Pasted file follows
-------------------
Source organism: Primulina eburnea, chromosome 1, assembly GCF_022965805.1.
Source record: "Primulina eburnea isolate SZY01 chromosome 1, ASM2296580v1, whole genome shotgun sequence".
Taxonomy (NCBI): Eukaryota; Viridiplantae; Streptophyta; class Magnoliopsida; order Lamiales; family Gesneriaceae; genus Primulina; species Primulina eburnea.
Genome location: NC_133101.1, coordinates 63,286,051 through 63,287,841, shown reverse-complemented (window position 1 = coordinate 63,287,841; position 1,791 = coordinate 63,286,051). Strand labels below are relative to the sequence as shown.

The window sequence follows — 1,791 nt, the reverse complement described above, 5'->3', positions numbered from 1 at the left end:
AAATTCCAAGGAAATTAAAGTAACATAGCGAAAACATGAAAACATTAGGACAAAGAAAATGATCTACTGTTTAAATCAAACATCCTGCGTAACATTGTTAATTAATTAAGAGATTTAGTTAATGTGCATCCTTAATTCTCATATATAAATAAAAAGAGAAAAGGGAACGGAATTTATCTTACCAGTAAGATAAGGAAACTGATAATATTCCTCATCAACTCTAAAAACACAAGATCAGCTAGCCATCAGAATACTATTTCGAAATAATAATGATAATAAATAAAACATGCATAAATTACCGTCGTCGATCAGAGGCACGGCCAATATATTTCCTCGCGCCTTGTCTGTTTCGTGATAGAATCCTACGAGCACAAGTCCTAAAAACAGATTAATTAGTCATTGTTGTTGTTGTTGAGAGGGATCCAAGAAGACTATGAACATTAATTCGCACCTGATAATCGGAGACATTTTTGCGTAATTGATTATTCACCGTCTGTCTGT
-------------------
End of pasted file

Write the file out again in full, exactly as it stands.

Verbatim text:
Source organism: Primulina eburnea, chromosome 1, assembly GCF_022965805.1.
Source record: "Primulina eburnea isolate SZY01 chromosome 1, ASM2296580v1, whole genome shotgun sequence".
Taxonomy (NCBI): Eukaryota; Viridiplantae; Streptophyta; class Magnoliopsida; order Lamiales; family Gesneriaceae; genus Primulina; species Primulina eburnea.
Genome location: NC_133101.1, coordinates 63,286,051 through 63,287,841, shown reverse-complemented (window position 1 = coordinate 63,287,841; position 1,791 = coordinate 63,286,051). Strand labels below are relative to the sequence as shown.

The window sequence follows — 1,791 nt, the reverse complement described above, 5'->3', positions numbered from 1 at the left end:
AAATTCCAAGGAAATTAAAGTAACATAGCGAAAACATGAAAACATTAGGACAAAGAAAATGATCTACTGTTTAAATCAAACATCCTGCGTAACATTGTTAATTAATTAAGAGATTTAGTTAATGTGCATCCTTAATTCTCATATATAAATAAAAAGAGAAAAGGGAACGGAATTTATCTTACCAGTAAGATAAGGAAACTGATAATATTCCTCATCAACTCTAAAAACACAAGATCAGCTAGCCATCAGAATACTATTTCGAAATAATAATGATAATAAATAAAACATGCATAAATTACCGTCGTCGATCAGAGGCACGGCCAATATATTTCCTCGCGCCTTGTCTGTTTCGTGATAGAATCCTACGAGCACAAGTCCTAAAAACAGATTAATTAGTCATTGTTGTTGTTGTTGAGAGGGATCCAAGAAGACTATGAACATTAATTCGCACCTGATAATCGGAGACATTTTTGCGTAATTGATTATTCACCGTCTGTCTGT